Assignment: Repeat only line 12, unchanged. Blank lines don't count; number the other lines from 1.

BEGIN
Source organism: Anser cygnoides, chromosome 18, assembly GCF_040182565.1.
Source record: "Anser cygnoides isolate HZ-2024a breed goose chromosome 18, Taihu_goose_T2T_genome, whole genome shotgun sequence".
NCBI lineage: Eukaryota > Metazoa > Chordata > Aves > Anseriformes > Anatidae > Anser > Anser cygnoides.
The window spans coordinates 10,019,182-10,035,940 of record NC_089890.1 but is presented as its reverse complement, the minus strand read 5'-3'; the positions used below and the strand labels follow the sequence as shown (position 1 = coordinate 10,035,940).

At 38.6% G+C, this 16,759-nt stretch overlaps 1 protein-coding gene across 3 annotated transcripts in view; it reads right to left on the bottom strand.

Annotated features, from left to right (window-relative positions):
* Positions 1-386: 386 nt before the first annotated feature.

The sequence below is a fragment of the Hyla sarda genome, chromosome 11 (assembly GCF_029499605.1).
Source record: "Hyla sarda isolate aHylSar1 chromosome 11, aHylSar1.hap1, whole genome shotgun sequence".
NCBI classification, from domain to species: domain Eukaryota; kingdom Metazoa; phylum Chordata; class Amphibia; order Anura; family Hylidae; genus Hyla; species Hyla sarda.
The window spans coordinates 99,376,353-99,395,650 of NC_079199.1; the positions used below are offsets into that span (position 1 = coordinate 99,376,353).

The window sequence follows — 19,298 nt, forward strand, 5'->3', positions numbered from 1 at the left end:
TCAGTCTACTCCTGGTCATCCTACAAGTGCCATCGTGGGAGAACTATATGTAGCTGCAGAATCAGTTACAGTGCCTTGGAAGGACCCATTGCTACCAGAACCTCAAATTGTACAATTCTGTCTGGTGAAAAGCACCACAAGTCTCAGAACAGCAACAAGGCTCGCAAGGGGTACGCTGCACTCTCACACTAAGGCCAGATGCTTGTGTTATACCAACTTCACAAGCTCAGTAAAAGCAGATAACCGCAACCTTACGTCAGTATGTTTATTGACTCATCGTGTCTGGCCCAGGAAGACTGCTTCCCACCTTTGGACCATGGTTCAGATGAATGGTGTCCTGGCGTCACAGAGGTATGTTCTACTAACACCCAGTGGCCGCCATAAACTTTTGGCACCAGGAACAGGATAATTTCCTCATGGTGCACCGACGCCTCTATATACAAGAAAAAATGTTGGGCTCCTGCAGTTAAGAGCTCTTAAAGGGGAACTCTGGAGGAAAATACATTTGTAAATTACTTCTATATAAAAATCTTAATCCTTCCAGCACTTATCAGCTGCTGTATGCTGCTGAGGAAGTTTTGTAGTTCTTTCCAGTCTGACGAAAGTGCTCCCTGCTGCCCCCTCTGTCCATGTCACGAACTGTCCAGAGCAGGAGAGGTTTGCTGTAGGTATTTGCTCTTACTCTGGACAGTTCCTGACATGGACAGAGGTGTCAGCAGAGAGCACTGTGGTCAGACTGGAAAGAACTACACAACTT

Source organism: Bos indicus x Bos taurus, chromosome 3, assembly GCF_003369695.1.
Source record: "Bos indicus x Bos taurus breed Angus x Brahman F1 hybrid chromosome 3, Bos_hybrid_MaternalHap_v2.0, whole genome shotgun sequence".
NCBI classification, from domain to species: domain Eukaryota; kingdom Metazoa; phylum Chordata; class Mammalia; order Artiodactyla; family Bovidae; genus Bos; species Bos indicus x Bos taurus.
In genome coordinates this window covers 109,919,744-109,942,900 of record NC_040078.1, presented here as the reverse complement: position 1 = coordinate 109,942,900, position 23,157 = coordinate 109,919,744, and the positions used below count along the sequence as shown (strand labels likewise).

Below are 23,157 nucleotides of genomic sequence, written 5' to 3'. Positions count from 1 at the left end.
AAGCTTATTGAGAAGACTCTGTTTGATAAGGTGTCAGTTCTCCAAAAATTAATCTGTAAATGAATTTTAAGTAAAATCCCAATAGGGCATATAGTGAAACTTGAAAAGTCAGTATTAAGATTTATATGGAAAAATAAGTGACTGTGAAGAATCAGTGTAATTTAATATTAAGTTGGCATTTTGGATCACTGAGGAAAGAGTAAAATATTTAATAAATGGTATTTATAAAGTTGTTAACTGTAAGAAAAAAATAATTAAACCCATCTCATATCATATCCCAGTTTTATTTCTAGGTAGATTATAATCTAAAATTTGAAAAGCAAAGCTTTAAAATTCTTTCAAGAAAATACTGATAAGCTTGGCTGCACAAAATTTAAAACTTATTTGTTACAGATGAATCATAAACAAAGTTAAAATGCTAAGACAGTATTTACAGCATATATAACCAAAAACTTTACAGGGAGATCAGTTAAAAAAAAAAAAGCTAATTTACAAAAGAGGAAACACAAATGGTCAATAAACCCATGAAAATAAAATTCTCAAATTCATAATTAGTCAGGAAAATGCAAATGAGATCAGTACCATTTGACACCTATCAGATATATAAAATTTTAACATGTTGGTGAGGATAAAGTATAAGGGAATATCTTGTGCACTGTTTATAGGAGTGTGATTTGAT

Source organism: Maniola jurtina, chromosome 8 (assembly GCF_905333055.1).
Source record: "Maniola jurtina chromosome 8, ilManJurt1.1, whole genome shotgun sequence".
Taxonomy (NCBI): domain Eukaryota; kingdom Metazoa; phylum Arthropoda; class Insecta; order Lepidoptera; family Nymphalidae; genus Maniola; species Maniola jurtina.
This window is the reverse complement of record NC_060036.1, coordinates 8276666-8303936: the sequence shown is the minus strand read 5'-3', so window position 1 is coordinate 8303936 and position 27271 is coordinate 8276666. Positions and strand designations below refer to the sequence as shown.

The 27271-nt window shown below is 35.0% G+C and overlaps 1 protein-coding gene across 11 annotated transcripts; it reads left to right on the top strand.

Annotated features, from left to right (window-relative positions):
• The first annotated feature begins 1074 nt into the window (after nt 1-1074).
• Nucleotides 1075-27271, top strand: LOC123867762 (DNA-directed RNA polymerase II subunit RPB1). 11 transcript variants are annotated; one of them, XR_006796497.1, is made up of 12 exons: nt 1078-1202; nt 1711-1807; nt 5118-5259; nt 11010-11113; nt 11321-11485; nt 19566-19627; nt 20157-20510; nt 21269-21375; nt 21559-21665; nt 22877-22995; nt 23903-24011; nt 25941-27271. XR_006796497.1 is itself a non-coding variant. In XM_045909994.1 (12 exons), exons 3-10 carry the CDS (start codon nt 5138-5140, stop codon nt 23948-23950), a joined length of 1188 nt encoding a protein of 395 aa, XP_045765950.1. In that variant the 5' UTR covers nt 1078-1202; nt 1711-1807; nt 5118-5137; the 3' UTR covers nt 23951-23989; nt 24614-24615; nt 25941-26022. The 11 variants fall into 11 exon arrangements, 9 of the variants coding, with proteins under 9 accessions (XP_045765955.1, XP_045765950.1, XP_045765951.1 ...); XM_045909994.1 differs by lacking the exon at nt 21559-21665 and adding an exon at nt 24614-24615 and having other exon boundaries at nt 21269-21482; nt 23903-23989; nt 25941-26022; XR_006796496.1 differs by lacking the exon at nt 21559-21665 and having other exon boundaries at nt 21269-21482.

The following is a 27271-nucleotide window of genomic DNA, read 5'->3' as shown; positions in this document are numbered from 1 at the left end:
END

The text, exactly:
The window sequence follows — 19,298 nt, forward strand, 5'->3', positions numbered from 1 at the left end: